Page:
Saturday, December 26, 2009

Lessons Learned After 1 Year on Twitter

I created my Twitter account @_KenKaufman on December 26th, 2008.  After one full year, this is what I have learned:

Twitter is like every other form of connecting with people (yes, I'm excluding all non-person driven Twitter accounts).  Whether it be face-to-face, over-the-phone, through social networking, or via some other medium, connecting with people professionally and personally is about BUILDING RELATIONSHIPS.  That's it.  No secrets or amazing revelations.  But here are some thoughts on how Twitter has helped me to build more and better relationships during the last 12 months.

As my vision for my Twitter usage began to take shape, I found that there were some people with whom I wanted to connect that did not seem to feel the same way towards me.  It did not take me long to realize that they had nothing against me, rather, they did not understand the need to create and foster relationships.  They thought Twitter was a race to gain the most followers and that somehow that would be fulfilling.  Let's be honest...most of those people have gained thousands, if not tens of thousands, of followers only to find that they were getting a lot of noise, or tweets, but they really didn't have anyone with whom they could connect and create anything of value.  A lot of these folks have even written blog posts about how they have either unfollowed everyone to try and de-clutter their account and start building real relationships or they have started completely new Twitter accounts so they could start fresh with relationships, not numbers, as their focus.

Whether in business or in personal matters, just building relationships is highly ineffective.  You end up knowing a lot of names but aren't able to add much value to any of them.  Building relationships of TRUST generates very effective relationships, the kinds of relationships we all want.  Twitter is a tool; it is still up to each end-user to build the best kind of relationships.  So, here is a brief list of the some of the key elements of building relationships of trust and how we can apply them to our relationships on Twitter.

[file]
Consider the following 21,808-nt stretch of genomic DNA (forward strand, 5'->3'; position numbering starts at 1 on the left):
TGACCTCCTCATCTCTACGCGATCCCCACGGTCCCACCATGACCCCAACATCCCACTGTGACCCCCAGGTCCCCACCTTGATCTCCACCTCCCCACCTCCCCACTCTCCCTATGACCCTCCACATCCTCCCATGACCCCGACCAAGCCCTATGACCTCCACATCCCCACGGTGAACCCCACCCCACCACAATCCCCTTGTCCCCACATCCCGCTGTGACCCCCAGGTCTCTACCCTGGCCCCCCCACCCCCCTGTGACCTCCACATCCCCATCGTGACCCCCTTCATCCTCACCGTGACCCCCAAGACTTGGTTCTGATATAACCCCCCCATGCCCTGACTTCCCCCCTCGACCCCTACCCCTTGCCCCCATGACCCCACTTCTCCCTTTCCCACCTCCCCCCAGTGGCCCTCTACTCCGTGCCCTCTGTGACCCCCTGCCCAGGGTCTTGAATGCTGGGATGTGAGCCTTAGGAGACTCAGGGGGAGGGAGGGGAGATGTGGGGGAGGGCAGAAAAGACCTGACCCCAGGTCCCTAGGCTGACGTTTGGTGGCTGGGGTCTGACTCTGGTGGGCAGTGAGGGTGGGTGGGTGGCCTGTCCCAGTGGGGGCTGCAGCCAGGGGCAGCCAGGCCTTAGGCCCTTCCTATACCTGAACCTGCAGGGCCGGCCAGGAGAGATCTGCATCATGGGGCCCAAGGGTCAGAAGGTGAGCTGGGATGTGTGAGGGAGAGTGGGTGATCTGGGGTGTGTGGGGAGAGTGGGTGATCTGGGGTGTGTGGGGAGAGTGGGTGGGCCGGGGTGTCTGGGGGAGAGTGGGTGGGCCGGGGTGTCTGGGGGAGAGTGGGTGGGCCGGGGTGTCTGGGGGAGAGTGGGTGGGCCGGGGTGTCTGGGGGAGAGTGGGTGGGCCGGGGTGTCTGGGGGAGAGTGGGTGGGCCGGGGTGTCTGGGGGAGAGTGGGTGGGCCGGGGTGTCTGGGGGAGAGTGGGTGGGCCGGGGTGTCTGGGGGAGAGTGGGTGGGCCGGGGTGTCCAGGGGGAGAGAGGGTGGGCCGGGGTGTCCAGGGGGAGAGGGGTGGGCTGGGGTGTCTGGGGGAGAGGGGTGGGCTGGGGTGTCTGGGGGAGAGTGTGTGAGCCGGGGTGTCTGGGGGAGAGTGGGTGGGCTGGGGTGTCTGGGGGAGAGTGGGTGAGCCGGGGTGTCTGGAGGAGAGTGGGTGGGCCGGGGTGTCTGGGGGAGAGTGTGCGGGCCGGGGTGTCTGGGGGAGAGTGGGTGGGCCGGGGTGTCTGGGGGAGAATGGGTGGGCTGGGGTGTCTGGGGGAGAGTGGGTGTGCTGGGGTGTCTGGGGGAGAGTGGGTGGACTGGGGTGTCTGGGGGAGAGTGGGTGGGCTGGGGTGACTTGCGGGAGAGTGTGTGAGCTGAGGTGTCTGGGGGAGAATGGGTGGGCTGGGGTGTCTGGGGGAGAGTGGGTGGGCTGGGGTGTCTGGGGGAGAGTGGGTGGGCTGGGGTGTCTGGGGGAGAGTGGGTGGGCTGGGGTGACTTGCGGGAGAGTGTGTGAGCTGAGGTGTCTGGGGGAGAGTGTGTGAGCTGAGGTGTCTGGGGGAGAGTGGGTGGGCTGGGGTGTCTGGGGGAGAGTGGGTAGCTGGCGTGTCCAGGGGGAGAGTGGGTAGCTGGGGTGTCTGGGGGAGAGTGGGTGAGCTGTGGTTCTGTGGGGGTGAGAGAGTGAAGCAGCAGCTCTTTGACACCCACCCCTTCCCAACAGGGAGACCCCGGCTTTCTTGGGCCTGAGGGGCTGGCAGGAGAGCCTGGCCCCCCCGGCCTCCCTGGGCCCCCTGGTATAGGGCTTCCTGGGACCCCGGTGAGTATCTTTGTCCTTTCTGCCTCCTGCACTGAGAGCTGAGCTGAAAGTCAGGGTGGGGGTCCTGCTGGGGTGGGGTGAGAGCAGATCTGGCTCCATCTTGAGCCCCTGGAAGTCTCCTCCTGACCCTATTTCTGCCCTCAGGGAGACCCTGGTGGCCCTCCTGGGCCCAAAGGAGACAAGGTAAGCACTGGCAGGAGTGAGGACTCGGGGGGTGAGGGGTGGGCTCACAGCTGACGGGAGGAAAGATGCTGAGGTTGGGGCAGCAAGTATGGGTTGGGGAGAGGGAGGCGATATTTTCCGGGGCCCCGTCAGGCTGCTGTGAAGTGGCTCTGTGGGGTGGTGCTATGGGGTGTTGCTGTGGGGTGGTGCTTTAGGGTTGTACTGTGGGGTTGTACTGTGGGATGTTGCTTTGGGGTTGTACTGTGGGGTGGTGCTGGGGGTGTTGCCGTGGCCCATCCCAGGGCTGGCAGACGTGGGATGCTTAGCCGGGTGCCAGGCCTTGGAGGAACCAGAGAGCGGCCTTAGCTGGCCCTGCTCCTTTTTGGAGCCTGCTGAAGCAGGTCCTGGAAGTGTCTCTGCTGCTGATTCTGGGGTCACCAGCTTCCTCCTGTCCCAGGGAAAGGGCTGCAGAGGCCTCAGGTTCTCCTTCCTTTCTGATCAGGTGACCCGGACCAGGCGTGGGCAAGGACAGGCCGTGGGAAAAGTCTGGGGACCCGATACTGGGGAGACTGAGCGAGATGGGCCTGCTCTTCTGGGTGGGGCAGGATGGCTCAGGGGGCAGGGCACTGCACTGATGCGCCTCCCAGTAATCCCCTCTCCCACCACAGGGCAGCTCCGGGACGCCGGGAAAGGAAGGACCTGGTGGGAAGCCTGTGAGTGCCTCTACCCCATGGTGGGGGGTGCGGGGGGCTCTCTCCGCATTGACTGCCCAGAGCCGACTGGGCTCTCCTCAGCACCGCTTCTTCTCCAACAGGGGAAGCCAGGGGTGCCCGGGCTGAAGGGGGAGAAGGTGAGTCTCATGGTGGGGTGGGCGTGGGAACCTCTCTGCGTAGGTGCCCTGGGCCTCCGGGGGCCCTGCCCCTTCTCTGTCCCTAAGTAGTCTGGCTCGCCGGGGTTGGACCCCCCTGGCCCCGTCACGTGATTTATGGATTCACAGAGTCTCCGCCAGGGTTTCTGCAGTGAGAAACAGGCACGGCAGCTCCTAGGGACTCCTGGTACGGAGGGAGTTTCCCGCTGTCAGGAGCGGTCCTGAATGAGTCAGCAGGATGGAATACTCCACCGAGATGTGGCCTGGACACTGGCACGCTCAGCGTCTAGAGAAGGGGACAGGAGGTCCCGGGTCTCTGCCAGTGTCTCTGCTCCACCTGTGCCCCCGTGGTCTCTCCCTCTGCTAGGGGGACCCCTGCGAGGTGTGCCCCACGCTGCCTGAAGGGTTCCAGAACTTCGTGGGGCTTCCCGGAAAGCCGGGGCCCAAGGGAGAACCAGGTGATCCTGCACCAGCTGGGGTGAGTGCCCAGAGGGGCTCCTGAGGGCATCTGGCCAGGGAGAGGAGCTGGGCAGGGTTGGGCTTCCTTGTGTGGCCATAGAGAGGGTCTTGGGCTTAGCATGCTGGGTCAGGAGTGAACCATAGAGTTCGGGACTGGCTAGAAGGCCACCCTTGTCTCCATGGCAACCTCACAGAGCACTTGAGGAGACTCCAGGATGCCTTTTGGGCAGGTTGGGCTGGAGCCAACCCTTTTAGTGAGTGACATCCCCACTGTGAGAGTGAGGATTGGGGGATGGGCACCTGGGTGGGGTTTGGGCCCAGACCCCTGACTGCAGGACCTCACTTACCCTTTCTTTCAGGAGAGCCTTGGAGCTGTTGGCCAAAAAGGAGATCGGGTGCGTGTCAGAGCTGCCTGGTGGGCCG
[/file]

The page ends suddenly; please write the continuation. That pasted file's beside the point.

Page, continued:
Consistency - Be a regular, even if it is for a short time each day.  Respond to your @replies and Direct Messages (not the sales-oriented and spammy ones).

Add Value - Do not just listen to the conversation.  Jump into the fray and communicate.  Add value to what others have to say.  Say things that are valuable in the first place.  Re-tweet the really good stuff you come across.  Add value to the conversation.

Be Genuine and Real - There is no faster way to destroy trust than to fake it.  Be yourself.  If you do that, you will be happy with the relationships you have built.  I sure am after my first year.

Stay Away from the Trash - Yes, there are certainly some undesirable Twitter accounts.  Just block them and move on.  Filter and flourish.

Help Others - Think about what others are trying to get out of Twitter and help them get it.  If they want exposure, then help them with re-tweets and #followfridays and whatever else makes sense.  This is an old concept, but it applies to Twitter just the same - help others get what they want and they will help you get what you want.  Sounds a lot like building relationships, to me.  If your only Twitter efforts are self-promoting, then you're not going to attract many trust-based relationships.

Use the Tools - I love using Tweetdeck.  The search tools help me stay on top of my keywords and accelerate my efforts to connect with the right kinds of people.  There are many other applications and tools for making your Twitter experience successful.  Find what works best for you.

In conclusion, let's consider the many advertising and marketing initiatives we have seen on Twitter.  Some have gone very well, and others have left a bad taste in our mouths.  Just like any other broadcasting medium (by the way, all of their revenue models are built around marketing and advertising), the ones who are building relationships of trust are the ones we listen to and the ones from whom we buy.  If that is true, then we need to try and be just like them.